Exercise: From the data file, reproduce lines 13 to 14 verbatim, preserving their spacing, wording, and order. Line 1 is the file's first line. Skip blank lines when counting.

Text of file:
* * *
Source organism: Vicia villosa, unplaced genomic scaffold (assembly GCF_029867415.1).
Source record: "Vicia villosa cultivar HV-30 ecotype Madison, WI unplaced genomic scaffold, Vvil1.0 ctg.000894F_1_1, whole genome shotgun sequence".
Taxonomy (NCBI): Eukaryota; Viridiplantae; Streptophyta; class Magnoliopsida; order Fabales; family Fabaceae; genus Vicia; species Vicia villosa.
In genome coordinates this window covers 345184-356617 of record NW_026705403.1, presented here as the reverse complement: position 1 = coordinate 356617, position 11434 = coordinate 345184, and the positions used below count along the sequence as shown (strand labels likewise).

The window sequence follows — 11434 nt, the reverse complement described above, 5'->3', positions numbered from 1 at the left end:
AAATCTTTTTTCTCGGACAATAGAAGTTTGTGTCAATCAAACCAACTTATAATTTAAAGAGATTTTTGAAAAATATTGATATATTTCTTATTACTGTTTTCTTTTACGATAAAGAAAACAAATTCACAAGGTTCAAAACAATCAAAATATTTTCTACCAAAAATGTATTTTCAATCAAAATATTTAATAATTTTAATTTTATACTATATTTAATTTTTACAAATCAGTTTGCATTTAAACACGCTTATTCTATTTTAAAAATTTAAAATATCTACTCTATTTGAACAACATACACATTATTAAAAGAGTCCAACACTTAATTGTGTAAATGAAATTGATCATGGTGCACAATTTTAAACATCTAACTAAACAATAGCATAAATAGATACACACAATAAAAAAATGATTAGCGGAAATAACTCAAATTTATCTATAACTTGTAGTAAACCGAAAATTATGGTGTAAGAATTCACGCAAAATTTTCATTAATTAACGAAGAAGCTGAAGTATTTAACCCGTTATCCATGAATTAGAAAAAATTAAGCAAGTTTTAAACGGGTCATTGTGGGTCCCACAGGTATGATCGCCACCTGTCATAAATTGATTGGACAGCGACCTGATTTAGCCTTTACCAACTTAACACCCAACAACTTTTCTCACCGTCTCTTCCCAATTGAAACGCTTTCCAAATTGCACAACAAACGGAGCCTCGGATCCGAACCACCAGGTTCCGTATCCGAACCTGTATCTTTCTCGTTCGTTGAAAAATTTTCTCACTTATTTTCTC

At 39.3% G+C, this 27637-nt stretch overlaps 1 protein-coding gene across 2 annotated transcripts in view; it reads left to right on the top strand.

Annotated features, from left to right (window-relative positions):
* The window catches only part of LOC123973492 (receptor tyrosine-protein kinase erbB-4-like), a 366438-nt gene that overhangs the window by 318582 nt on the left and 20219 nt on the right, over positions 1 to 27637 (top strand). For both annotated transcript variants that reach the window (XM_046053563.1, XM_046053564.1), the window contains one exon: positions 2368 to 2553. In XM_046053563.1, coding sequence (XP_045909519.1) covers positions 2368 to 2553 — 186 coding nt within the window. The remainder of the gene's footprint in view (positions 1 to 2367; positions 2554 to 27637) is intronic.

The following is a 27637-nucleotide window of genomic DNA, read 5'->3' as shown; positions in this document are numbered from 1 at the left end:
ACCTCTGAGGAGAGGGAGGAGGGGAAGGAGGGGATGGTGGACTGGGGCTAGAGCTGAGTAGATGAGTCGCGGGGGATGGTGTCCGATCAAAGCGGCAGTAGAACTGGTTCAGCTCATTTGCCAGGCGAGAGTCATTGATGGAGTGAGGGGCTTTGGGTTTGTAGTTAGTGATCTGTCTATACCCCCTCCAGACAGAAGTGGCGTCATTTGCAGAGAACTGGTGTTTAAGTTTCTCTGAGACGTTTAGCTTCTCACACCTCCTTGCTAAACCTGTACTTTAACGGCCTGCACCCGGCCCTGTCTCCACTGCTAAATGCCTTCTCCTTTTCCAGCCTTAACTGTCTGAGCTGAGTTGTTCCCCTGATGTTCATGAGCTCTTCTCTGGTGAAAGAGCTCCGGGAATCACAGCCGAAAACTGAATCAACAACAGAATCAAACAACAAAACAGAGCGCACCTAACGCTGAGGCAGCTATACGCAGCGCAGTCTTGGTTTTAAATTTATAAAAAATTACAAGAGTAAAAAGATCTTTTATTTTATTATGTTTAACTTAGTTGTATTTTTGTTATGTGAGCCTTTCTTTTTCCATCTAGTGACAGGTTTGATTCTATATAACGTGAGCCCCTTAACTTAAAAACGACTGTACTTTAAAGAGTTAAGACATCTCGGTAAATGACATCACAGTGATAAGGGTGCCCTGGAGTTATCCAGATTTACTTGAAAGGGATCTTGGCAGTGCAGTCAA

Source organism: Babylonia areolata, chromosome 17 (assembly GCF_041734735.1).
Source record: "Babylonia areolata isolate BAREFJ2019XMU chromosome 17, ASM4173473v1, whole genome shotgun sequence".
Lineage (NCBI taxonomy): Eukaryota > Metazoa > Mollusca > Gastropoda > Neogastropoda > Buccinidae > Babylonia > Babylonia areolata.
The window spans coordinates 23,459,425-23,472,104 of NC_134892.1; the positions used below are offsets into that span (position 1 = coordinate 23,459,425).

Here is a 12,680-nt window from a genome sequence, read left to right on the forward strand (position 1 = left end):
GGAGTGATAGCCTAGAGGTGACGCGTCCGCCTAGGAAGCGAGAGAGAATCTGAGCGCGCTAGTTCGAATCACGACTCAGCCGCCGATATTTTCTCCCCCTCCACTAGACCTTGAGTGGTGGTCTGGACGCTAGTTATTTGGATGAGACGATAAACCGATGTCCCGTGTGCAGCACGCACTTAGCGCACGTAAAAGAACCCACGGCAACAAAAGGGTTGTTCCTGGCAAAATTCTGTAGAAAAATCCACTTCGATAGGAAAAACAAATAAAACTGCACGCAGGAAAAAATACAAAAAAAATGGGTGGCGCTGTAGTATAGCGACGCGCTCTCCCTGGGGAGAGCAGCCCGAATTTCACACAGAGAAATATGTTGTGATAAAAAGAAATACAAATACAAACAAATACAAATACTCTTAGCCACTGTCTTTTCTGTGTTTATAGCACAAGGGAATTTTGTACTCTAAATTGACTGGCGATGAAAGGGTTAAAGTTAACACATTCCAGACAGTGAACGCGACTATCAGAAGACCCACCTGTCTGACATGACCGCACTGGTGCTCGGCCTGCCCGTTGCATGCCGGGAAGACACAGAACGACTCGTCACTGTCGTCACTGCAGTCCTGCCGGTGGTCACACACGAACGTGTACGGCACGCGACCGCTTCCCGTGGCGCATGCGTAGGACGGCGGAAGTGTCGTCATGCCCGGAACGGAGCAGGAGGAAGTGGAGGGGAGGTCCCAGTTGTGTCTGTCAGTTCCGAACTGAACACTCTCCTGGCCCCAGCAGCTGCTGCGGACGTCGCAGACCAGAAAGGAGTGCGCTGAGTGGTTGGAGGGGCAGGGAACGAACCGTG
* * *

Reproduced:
Source record: "Babylonia areolata isolate BAREFJ2019XMU chromosome 17, ASM4173473v1, whole genome shotgun sequence".
Lineage (NCBI taxonomy): Eukaryota > Metazoa > Mollusca > Gastropoda > Neogastropoda > Buccinidae > Babylonia > Babylonia areolata.